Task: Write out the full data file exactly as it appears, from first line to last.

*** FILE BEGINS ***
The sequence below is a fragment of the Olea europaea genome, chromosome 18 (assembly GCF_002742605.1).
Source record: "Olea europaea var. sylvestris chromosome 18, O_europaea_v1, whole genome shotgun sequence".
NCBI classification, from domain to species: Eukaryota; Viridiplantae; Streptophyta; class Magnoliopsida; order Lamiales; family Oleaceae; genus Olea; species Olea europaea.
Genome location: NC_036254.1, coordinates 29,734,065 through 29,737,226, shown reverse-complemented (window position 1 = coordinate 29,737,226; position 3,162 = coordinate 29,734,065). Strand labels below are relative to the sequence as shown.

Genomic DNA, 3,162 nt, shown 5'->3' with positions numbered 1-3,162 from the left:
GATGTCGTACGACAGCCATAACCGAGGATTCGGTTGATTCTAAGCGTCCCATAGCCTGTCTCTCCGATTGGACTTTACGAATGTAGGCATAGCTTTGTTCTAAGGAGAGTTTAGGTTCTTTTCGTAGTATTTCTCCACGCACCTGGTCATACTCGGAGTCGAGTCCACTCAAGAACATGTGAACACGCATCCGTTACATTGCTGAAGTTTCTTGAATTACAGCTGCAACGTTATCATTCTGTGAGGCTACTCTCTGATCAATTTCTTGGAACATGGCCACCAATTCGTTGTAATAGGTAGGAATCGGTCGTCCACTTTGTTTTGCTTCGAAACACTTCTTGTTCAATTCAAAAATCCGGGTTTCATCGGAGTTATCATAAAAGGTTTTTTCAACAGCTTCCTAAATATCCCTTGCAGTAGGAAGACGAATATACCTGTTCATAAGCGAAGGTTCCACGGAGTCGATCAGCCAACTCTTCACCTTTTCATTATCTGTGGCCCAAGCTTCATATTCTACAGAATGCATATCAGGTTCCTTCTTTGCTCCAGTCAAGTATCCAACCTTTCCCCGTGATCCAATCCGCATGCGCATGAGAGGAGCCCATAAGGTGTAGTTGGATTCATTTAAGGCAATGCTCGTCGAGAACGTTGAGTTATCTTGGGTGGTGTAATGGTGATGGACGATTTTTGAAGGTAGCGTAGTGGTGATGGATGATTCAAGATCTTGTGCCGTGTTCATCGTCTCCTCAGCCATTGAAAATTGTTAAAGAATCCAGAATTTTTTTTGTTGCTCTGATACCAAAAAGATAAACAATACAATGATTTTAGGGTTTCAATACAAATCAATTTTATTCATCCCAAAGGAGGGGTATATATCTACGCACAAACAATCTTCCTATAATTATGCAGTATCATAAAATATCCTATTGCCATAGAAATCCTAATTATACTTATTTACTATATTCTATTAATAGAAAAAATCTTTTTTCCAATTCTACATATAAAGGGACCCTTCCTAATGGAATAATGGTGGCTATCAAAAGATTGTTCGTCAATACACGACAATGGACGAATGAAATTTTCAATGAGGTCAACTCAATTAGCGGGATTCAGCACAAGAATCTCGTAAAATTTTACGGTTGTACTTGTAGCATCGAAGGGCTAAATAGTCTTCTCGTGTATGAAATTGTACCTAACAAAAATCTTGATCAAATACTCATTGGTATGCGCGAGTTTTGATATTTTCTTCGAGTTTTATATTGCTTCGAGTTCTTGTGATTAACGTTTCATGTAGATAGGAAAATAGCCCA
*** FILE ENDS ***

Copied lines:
The sequence below is a fragment of the Olea europaea genome, chromosome 18 (assembly GCF_002742605.1).
Source record: "Olea europaea var. sylvestris chromosome 18, O_europaea_v1, whole genome shotgun sequence".
NCBI classification, from domain to species: Eukaryota; Viridiplantae; Streptophyta; class Magnoliopsida; order Lamiales; family Oleaceae; genus Olea; species Olea europaea.
Genome location: NC_036254.1, coordinates 29,734,065 through 29,737,226, shown reverse-complemented (window position 1 = coordinate 29,737,226; position 3,162 = coordinate 29,734,065). Strand labels below are relative to the sequence as shown.

Genomic DNA, 3,162 nt, shown 5'->3' with positions numbered 1-3,162 from the left:
GATGTCGTACGACAGCCATAACCGAGGATTCGGTTGATTCTAAGCGTCCCATAGCCTGTCTCTCCGATTGGACTTTACGAATGTAGGCATAGCTTTGTTCTAAGGAGAGTTTAGGTTCTTTTCGTAGTATTTCTCCACGCACCTGGTCATACTCGGAGTCGAGTCCACTCAAGAACATGTGAACACGCATCCGTTACATTGCTGAAGTTTCTTGAATTACAGCTGCAACGTTATCATTCTGTGAGGCTACTCTCTGATCAATTTCTTGGAACATGGCCACCAATTCGTTGTAATAGGTAGGAATCGGTCGTCCACTTTGTTTTGCTTCGAAACACTTCTTGTTCAATTCAAAAATCCGGGTTTCATCGGAGTTATCATAAAAGGTTTTTTCAACAGCTTCCTAAATATCCCTTGCAGTAGGAAGACGAATATACCTGTTCATAAGCGAAGGTTCCACGGAGTCGATCAGCCAACTCTTCACCTTTTCATTATCTGTGGCCCAAGCTTCATATTCTACAGAATGCATATCAGGTTCCTTCTTTGCTCCAGTCAAGTATCCAACCTTTCCCCGTGATCCAATCCGCATGCGCATGAGAGGAGCCCATAAGGTGTAGTTGGATTCATTTAAGGCAATGCTCGTCGAGAACGTTGAGTTATCTTGGGTGGTGTAATGGTGATGGACGATTTTTGAAGGTAGCGTAGTGGTGATGGATGATTCAAGATCTTGTGCCGTGTTCATCGTCTCCTCAGCCATTGAAAATTGTTAAAGAATCCAGAATTTTTTTTGTTGCTCTGATACCAAAAAGATAAACAATACAATGATTTTAGGGTTTCAATACAAATCAATTTTATTCATCCCAAAGGAGGGGTATATATCTACGCACAAACAATCTTCCTATAATTATGCAGTATCATAAAATATCCTATTGCCATAGAAATCCTAATTATACTTATTTACTATATTCTATTAATAGAAAAAATCTTTTTTCCAATTCTACATATAAAGGGACCCTTCCTAATGGAATAATGGTGGCTATCAAAAGATTGTTCGTCAATACACGACAATGGACGAATGAAATTTTCAATGAGGTCAACTCAATTAGCGGGATTCAGCACAAGAATCTCGTAAAATTTTACGGTTGTACTTGTAGCATCGAAGGGCTAAATAGTCTTCTCGTGTATGAAATTGTACCTAACAAAAATCTTGATCAAATACTCATTGGTATGCGCGAGTTTTGATATTTTCTTCGAGTTTTATATTGCTTCGAGTTCTTGTGATTAACGTTTCATGTAGATAGGAAAATAGCCCA